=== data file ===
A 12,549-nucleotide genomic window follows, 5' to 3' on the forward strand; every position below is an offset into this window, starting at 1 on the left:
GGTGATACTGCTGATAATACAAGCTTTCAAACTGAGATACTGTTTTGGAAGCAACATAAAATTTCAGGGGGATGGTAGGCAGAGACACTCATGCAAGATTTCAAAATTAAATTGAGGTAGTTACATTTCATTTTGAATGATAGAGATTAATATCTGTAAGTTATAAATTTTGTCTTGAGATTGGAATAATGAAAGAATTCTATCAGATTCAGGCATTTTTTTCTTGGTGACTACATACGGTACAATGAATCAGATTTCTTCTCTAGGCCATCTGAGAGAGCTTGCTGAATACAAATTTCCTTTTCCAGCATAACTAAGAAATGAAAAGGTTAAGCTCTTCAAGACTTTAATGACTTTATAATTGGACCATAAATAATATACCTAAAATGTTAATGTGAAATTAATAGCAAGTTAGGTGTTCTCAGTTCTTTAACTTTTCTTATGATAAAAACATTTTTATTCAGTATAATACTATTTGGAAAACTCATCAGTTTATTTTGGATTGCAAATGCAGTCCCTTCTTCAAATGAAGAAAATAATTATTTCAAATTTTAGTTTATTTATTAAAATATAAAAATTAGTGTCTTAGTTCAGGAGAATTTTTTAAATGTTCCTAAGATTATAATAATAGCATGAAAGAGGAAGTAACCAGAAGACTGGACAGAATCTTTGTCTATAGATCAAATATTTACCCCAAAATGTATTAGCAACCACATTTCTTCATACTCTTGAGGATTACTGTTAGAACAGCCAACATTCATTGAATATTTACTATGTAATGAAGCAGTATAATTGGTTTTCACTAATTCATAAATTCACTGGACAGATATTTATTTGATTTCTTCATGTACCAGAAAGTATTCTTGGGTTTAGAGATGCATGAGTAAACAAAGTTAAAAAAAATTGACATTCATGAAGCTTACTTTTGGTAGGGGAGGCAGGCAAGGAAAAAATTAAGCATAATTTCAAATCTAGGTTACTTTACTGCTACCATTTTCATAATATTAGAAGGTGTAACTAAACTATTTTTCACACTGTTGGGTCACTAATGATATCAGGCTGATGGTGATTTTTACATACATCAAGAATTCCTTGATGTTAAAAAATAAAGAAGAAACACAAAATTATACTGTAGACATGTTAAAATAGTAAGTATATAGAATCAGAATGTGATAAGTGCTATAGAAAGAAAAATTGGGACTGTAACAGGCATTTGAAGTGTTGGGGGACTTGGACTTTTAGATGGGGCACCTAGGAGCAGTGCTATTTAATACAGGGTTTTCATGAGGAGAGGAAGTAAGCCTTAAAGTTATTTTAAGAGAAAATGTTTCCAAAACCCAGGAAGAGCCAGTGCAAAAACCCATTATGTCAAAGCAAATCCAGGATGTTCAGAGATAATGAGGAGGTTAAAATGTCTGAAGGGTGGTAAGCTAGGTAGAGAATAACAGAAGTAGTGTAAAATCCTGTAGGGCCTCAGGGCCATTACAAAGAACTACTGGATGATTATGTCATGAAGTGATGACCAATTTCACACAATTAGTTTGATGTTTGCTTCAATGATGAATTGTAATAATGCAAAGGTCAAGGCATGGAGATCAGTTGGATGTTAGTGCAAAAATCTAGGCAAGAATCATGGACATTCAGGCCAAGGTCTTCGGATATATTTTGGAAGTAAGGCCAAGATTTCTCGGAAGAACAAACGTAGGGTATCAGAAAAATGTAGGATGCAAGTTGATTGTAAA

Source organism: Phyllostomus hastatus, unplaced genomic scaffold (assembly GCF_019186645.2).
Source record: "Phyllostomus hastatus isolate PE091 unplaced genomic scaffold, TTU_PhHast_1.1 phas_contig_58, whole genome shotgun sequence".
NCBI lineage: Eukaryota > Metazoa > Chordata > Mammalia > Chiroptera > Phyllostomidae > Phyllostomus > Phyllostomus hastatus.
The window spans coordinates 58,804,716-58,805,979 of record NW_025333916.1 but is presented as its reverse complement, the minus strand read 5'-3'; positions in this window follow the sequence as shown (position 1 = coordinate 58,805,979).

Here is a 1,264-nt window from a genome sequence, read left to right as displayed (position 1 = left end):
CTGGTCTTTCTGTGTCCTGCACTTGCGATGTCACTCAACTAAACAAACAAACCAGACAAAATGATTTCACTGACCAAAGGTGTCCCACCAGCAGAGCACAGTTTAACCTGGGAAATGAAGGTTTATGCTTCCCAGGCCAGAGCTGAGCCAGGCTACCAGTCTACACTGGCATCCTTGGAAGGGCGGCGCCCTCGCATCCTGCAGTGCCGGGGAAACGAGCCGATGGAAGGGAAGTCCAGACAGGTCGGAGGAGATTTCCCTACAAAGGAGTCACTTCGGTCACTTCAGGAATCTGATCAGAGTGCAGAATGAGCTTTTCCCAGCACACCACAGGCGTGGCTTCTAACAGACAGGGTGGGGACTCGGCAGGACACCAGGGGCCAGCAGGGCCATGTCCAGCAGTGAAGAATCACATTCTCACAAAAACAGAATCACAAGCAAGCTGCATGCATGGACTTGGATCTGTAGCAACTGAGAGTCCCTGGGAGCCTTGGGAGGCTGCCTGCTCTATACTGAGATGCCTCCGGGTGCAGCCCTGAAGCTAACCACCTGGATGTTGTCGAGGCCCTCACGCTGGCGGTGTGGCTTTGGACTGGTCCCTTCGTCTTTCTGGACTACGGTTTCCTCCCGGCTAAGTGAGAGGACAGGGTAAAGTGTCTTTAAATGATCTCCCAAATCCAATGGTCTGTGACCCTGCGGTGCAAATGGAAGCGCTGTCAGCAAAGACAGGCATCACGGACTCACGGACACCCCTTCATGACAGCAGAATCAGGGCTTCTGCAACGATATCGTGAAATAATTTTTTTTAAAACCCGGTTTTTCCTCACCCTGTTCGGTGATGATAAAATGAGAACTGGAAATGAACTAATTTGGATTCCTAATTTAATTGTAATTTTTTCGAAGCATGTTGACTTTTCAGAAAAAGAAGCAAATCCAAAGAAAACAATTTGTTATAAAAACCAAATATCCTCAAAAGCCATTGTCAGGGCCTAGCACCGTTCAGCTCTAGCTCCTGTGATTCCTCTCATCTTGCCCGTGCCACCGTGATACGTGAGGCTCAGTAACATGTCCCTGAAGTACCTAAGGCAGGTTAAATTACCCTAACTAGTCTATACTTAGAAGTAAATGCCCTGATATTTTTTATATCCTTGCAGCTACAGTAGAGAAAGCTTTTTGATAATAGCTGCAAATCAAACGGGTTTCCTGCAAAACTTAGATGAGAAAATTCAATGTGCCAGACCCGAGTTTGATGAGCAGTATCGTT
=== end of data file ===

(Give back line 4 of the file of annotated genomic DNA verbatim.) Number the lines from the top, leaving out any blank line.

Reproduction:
Source record: "Phyllostomus hastatus isolate PE091 unplaced genomic scaffold, TTU_PhHast_1.1 phas_contig_58, whole genome shotgun sequence".